The Scot ended 342 days away from competitive action after recovering from a hip injury that required surgery in January by taking to the grass court on Centre Court in front of a passionate home crowd.
But it was world No 21 Kyrgios, despite appearing troubled by a long-standing elbow injury, who secured his first win over his good friend at the sixth attempt, coming from a set down to win 2-6 7-6 (7-4) 7-5.
“I was thinking how great it was to see Andy back. I asked if he is was okay at the end of the match and he was,” Kyrgios said.
“He came out really good and I kind of expected that. Regarding my own style, I’ve been entertaining since I was kid. I’ve got bad and good things but I’m never going to change.”
Murray, whose ranking has plummeted to 156, insisted before his match that he didn’t expect to make a flying start after so long on the treatment table, but he held his own early on as Kyrgios lived up to his well-earned reputation as one of the tour’s more controversial figures by playing some discombobulated tennis.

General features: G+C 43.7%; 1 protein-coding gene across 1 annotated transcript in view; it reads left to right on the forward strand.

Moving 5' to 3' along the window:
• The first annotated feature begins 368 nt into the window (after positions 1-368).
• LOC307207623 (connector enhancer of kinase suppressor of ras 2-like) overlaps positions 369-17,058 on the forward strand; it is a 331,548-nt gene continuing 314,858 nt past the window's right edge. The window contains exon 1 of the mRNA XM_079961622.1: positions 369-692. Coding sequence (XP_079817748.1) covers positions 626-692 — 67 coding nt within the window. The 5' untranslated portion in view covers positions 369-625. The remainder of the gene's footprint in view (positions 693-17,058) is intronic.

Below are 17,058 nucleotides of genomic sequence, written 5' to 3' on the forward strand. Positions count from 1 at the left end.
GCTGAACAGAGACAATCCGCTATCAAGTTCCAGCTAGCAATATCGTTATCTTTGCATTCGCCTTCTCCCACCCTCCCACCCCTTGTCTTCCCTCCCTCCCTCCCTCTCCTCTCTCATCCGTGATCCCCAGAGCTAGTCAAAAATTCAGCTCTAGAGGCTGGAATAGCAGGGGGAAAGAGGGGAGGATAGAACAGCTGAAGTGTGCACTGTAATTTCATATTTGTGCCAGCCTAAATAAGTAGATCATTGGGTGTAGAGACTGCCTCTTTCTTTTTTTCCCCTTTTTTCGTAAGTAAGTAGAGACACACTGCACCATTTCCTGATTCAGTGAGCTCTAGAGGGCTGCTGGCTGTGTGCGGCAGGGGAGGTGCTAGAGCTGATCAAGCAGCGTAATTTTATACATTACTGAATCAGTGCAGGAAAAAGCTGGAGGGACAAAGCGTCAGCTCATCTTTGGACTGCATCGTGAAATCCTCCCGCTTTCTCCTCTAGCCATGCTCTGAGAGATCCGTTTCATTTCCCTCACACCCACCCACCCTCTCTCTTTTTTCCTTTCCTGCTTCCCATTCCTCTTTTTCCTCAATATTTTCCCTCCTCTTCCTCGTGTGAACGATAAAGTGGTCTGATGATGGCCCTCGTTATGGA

The Australian, who pushed Roger Federer to three sets before narrowly losing in the Stuttgart semi-finals at the weekend, was hitting second serves of over 138 mph, and duly dropped serve in the sixth game before Murray wrapped up the set with another break two games later.
The 31-year-old was moving well on a zippy grass court although a few errors starting creeping into this game at the start of the second set, while Kyrgios upped the momentum to rally into a 4-2 lead.
But five-time Queen’s winner Murray hit back by winning the next three games in a row before Kyrgios levelled at 5-5.
A tie-break inevitably ensued, but it was the 23-year-old former Wimbledon quarter-finalist who held the upper hand to take the match into a deciding set.
The Scot’s fitness was put firmly to the test in a final-set decider but he still managed to showcase his renowned fighting spirit to stay in the contest, even saving two match points to hold serve for 5-5.
Murray served to take the clash into a deciding set tie-break, but crucially doubled-faulted to hand Kyrgios victory after two hours and 39 minutes.
Kyrgios will play the winner of the match between British No 1 Kyle Edmund of American Ryan Harrison next.
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